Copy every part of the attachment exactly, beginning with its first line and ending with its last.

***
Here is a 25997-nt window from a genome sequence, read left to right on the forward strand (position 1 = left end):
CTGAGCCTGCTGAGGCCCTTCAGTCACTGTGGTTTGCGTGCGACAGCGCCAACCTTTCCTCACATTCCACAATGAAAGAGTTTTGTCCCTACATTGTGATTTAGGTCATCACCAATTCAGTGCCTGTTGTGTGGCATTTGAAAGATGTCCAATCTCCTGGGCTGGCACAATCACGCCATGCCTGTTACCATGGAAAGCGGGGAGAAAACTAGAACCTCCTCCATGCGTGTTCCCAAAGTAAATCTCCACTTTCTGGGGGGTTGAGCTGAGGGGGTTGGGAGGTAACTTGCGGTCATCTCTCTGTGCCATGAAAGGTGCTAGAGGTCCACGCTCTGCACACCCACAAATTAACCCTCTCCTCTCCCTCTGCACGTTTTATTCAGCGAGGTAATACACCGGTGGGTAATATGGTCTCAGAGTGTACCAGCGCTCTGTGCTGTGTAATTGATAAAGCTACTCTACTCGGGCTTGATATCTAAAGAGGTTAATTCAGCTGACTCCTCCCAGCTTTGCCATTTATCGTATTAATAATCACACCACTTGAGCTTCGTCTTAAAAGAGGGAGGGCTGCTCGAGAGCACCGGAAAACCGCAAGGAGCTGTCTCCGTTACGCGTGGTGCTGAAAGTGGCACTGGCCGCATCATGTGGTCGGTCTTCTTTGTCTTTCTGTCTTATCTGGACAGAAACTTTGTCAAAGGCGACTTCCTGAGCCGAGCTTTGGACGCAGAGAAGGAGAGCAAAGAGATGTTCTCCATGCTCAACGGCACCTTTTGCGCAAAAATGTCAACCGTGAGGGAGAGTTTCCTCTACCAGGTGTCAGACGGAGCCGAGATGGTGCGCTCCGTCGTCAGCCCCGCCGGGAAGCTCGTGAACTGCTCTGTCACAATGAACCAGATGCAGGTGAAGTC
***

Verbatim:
Here is a 25997-nt window from a genome sequence, read left to right on the forward strand (position 1 = left end):
CTGAGCCTGCTGAGGCCCTTCAGTCACTGTGGTTTGCGTGCGACAGCGCCAACCTTTCCTCACATTCCACAATGAAAGAGTTTTGTCCCTACATTGTGATTTAGGTCATCACCAATTCAGTGCCTGTTGTGTGGCATTTGAAAGATGTCCAATCTCCTGGGCTGGCACAATCACGCCATGCCTGTTACCATGGAAAGCGGGGAGAAAACTAGAACCTCCTCCATGCGTGTTCCCAAAGTAAATCTCCACTTTCTGGGGGGTTGAGCTGAGGGGGTTGGGAGGTAACTTGCGGTCATCTCTCTGTGCCATGAAAGGTGCTAGAGGTCCACGCTCTGCACACCCACAAATTAACCCTCTCCTCTCCCTCTGCACGTTTTATTCAGCGAGGTAATACACCGGTGGGTAATATGGTCTCAGAGTGTACCAGCGCTCTGTGCTGTGTAATTGATAAAGCTACTCTACTCGGGCTTGATATCTAAAGAGGTTAATTCAGCTGACTCCTCCCAGCTTTGCCATTTATCGTATTAATAATCACACCACTTGAGCTTCGTCTTAAAAGAGGGAGGGCTGCTCGAGAGCACCGGAAAACCGCAAGGAGCTGTCTCCGTTACGCGTGGTGCTGAAAGTGGCACTGGCCGCATCATGTGGTCGGTCTTCTTTGTCTTTCTGTCTTATCTGGACAGAAACTTTGTCAAAGGCGACTTCCTGAGCCGAGCTTTGGACGCAGAGAAGGAGAGCAAAGAGATGTTCTCCATGCTCAACGGCACCTTTTGCGCAAAAATGTCAACCGTGAGGGAGAGTTTCCTCTACCAGGTGTCAGACGGAGCCGAGATGGTGCGCTCCGTCGTCAGCCCCGCCGGGAAGCTCGTGAACTGCTCTGTCACAATGAACCAGATGCAGGTGAAGTC